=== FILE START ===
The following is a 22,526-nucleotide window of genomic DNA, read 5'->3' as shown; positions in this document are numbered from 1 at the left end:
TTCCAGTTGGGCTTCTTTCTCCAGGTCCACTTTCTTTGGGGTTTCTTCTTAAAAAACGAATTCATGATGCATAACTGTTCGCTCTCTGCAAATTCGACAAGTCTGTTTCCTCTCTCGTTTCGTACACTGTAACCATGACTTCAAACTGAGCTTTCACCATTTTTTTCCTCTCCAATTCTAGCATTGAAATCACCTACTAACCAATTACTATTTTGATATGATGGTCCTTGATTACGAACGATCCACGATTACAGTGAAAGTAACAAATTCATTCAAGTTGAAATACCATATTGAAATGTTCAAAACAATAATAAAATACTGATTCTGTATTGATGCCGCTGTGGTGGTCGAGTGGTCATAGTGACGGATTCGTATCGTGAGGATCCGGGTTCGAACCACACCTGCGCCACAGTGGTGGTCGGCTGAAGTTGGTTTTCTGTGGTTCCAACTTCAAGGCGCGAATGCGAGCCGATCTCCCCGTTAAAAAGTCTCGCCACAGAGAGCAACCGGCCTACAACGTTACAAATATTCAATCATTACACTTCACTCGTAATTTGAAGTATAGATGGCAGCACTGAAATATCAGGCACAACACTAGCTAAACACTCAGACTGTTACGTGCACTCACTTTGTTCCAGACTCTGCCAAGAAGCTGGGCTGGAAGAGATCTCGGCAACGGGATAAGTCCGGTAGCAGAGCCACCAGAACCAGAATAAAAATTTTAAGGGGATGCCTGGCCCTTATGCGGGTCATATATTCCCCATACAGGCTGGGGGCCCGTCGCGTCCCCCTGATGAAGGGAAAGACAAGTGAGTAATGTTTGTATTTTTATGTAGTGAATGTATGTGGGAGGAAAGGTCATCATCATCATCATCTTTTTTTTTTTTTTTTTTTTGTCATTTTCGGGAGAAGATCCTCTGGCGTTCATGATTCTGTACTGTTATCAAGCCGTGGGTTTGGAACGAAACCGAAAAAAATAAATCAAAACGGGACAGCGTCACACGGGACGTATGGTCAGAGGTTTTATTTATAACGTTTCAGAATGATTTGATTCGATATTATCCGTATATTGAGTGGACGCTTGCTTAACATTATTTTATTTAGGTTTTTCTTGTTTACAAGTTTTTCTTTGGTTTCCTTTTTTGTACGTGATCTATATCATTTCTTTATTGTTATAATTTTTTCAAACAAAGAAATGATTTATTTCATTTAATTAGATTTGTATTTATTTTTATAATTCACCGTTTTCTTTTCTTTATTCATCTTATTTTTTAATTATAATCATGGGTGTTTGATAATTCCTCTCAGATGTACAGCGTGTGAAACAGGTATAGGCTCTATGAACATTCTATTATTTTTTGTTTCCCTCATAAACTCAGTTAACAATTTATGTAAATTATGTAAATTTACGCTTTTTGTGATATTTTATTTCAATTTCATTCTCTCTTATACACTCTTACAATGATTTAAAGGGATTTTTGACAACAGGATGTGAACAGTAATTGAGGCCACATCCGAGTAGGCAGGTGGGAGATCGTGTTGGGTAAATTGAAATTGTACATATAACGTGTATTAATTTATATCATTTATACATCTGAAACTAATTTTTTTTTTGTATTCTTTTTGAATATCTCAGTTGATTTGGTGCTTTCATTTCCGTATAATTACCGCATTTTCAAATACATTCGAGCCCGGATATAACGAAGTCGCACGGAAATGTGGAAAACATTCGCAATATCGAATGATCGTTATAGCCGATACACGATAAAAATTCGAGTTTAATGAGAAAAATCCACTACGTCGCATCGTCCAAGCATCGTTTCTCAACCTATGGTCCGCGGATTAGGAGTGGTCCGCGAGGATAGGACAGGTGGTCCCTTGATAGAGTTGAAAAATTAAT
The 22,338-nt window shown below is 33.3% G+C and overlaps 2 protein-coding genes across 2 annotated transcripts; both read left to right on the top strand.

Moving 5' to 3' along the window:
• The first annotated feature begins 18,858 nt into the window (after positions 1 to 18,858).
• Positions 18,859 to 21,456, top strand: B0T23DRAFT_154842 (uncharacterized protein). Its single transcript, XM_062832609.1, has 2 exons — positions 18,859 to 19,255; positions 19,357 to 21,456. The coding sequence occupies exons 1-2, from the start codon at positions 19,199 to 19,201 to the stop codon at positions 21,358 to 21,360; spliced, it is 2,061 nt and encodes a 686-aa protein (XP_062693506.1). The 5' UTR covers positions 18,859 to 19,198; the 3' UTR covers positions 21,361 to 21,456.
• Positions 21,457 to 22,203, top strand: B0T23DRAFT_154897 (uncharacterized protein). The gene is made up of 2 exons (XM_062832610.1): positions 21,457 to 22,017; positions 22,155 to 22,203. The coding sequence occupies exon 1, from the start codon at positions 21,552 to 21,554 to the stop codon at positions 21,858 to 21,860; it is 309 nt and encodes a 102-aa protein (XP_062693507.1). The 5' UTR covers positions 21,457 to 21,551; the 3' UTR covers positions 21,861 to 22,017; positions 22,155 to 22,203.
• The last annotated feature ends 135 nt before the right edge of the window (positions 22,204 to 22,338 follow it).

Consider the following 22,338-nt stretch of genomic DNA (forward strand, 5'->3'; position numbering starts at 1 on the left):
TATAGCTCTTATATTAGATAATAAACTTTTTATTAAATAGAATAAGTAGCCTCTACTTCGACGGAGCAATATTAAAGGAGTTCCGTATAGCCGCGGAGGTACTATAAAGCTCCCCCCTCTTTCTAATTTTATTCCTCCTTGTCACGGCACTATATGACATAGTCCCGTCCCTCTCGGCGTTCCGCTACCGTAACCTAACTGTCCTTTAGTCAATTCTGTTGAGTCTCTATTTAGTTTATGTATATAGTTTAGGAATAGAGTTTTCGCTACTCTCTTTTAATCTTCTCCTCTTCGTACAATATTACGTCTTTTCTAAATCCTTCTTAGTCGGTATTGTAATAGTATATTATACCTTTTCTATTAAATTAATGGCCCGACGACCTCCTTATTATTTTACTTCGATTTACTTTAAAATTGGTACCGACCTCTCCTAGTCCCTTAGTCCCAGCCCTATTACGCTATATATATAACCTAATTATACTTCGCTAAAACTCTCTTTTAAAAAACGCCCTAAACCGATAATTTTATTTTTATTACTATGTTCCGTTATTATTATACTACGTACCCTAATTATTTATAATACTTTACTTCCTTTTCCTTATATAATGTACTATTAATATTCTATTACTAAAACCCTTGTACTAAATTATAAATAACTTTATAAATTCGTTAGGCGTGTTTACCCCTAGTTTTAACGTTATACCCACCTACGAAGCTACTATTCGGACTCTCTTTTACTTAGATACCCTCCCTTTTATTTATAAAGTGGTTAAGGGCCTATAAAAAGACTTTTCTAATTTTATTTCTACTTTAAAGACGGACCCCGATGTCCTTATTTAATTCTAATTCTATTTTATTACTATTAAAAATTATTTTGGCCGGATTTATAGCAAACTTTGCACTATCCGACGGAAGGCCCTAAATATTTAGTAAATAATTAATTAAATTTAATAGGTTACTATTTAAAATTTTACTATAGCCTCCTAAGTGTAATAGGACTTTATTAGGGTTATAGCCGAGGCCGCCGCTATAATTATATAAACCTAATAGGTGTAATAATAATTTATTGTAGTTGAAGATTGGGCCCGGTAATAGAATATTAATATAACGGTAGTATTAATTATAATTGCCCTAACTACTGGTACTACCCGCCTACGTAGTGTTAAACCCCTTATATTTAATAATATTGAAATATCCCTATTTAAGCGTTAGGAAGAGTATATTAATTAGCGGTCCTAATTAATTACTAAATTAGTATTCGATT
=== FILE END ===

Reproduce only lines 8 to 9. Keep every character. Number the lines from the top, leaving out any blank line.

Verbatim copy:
• The last annotated feature ends 135 nt before the right edge of the window (positions 22,204 to 22,338 follow it).

Consider the following 22,338-nt stretch of genomic DNA (forward strand, 5'->3'; position numbering starts at 1 on the left):